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The latest COVID-19 stimulus relief and year-end appropriations bills known as the Consolidated Appropriations Act of 2021 (CAA) touched on several areas specific to retirement plans. These provisions are not necessarily required to be adopted by Plan Sponsors; however, should a plan sponsor elect to adopt one of these provisions, he or she should work with their third-party administrator to ensure that plans are properly administered, appropriate notices are given and plans are updated accordingly.
Partial Plan Termination Temporary Relief
In my previous blog post discussing the impact of COVID-19 on employee benefit plans, I outlined the criteria that can trigger a partial plan termination. In a year where layoffs were commonplace, benefit plans were at risk for a partial plan termination, which would result in all impacted individuals becoming 100% vested in their account balances. Administratively, this results in more work for everyone working with the plan.
The CAA provides temporary relief for employee turnovers related to the COVID-19 pandemic. During any plan year that includes the period beginning on March 13, 2020, and ending March 31, 2021, if the active number of participants covered by the plan on March 31, 2021, is at least 80% of the number of active participants covered by the plan on March 13, 2020, then the plan will not be required to fully vest those who were terminated during that period. For clarification, the 80% does not have to be comprised of the same individuals who were active on March 13, 2020. Also, an ‘active participant’ was not specifically defined; therefore, this presumably includes employees eligible to defer, regardless of whether they are contributing to their plans. Essentially, any employer that incurred layoffs during the COVID-19 pandemic but has since seen a rebound in employment is extended this relief. We anticipate the IRS will release further guidance for any plan that had previously determined that a partial plan termination had occurred and vested accordingly but subsequently fell under the temporary relief discussed.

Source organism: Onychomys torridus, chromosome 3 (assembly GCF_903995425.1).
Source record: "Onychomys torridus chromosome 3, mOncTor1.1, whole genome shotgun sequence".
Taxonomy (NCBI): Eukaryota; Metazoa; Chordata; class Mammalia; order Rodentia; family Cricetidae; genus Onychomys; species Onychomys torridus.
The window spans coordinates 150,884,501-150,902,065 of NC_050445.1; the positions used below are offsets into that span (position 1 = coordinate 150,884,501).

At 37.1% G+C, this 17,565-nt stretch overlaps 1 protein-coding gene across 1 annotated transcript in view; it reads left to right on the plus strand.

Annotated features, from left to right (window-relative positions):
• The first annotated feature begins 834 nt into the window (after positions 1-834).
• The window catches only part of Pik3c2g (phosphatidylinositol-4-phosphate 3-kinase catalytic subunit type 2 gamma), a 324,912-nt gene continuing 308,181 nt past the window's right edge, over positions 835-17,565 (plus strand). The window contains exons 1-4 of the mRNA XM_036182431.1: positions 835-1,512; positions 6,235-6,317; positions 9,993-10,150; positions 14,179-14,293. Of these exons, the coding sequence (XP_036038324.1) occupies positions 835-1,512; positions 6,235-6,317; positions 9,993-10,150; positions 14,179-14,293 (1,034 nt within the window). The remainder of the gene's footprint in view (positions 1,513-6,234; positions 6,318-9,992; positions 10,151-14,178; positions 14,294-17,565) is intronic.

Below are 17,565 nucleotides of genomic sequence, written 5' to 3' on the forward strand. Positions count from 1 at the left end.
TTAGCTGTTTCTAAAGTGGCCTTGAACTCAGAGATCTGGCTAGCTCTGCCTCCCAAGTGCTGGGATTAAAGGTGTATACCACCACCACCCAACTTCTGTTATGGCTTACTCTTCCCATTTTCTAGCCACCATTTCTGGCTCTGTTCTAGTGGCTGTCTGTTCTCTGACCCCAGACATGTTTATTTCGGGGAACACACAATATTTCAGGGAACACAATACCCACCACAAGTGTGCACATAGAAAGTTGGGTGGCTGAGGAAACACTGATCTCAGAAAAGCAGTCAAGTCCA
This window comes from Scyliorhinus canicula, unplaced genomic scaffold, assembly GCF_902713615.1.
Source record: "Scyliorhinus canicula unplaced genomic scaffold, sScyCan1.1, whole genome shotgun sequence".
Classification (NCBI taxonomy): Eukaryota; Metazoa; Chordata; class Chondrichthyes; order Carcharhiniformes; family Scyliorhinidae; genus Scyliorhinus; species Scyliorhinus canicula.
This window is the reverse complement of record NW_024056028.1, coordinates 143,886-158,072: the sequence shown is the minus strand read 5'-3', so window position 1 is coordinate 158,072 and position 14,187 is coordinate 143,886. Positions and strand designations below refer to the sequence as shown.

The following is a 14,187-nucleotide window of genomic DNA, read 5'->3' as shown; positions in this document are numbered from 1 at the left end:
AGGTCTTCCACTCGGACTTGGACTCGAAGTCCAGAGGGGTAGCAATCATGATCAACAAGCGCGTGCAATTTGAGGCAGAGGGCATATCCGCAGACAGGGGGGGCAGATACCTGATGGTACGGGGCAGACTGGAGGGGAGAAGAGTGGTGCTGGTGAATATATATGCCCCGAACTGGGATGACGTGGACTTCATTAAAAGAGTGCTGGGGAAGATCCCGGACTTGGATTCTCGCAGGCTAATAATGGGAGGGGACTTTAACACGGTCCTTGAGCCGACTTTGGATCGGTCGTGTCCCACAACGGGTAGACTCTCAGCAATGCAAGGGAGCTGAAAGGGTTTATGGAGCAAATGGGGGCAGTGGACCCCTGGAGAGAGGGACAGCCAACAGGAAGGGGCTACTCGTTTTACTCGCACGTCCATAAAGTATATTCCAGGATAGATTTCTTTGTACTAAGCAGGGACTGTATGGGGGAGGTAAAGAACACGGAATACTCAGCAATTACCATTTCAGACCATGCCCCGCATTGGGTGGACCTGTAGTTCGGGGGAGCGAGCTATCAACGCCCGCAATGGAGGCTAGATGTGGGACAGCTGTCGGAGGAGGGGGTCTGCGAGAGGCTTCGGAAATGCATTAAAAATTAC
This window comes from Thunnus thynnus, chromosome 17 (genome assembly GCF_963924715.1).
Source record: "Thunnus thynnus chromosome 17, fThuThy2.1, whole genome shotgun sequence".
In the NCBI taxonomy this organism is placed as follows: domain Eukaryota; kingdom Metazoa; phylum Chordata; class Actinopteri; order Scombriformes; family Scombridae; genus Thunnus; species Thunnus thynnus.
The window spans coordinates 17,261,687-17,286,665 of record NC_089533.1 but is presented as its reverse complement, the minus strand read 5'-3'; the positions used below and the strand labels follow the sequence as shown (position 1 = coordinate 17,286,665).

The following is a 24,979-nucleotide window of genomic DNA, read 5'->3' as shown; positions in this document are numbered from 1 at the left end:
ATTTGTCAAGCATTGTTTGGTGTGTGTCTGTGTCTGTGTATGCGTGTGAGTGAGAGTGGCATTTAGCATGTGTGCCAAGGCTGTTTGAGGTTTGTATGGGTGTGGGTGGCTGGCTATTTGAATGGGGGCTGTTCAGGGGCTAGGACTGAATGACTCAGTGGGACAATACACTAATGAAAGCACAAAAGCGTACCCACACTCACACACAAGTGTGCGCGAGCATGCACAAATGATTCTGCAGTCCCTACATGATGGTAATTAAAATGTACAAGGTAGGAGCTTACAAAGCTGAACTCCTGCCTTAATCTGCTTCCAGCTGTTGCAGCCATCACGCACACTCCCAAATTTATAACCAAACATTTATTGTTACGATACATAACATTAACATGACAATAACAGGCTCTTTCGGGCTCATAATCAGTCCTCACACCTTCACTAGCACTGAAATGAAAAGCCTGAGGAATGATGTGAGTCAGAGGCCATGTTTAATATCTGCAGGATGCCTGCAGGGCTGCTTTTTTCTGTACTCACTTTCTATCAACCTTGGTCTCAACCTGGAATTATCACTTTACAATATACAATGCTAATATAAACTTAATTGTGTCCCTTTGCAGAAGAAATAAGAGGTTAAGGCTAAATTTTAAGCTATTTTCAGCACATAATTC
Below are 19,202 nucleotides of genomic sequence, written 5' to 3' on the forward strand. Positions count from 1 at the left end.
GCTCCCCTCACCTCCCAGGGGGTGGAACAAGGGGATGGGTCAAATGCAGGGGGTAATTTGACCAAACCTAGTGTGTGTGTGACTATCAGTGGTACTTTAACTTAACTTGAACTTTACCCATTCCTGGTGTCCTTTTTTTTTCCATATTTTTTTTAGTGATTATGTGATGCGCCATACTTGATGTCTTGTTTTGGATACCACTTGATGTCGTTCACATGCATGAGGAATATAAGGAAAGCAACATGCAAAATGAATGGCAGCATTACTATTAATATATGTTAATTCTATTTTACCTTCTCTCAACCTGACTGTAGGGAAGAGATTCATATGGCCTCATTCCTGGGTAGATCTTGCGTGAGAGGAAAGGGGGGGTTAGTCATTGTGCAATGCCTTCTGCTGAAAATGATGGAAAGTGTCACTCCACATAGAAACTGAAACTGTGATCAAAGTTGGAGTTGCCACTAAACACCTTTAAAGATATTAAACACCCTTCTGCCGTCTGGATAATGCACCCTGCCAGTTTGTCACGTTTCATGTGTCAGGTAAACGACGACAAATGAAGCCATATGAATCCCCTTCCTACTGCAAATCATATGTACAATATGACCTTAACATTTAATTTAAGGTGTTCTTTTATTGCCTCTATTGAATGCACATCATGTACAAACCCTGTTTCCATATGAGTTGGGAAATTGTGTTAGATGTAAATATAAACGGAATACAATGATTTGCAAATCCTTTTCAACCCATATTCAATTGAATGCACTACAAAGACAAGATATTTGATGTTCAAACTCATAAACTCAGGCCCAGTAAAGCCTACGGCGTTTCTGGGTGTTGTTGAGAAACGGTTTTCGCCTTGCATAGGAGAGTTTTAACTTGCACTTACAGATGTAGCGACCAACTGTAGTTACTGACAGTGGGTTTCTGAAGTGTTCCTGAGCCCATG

Application of Special Rules to Money Purchase Pension Plans
The CARES Act allowed Coronavirus-related distributions for defined contribution plans. Money Purchase Pension Plans are individual account plans classified as defined benefit plans; therefore, participants were not eligible to receive distributions from these plans related to COVID-19. The CAA now extends permissible distributions to these plans, but because the effective date of the provision is the same as the CARES Act, it appears that this provision would only apply in the case of a money purchase pension plan that erroneously made a Coronavirus-related distribution during that period or for permissible distributions made between December 27, 2020, and December 31, 2020. In addition, anyone that received a legally permissible distribution from the plan during 2020 has the right to treat that distribution as a Coronavirus-related distribution if appropriate.
Qualified Disaster Relief (Non-COVID disasters)
The CAA enacts relief for qualified disasters occurring between December 29, 2019, and December 27, 2020, that have been declared a disaster under the Stafford Act between January 1, 2020, and February 25, 2021 (wildfires, hurricanes, etc.). Affected participants meeting certain criteria may take qualified disaster distributions of up to $100,000 without incurring the 10% penalty for early withdrawals. The distribution may also be paid back within three years of receipt and may be included in income ratably over a three-year period. The CAA also allows plan sponsors to amend their plan to grant participants the opportunity to recontribute any hardship withdrawals initially taken to purchase or construct a principal residence that has been delayed as a result of a qualified disaster.
The CAA also permits plan loans for affected participants in amounts up to $100,000 or 100% of the participant’s vested balance. Repayments of the loans may be suspended for up to one year or up to June 25, 2021, if longer.
It is important to note that the CAA does not extend the relief provided by the CARES Act for Coronavirus-related distributions and loans into 2021. I don’t anticipate that these provisions within the CAA will impact nearly as many plans as the CARES Act. However, the relief for partial plan terminations is a welcome consideration for plan sponsors.
Candace Jackson, CPA, is a Partner in Moore Colson’s Business Assurance Practice. She manages audit and review teams and serves as a Practice Area Leader in the firm’s Employee Benefit Plan Practice.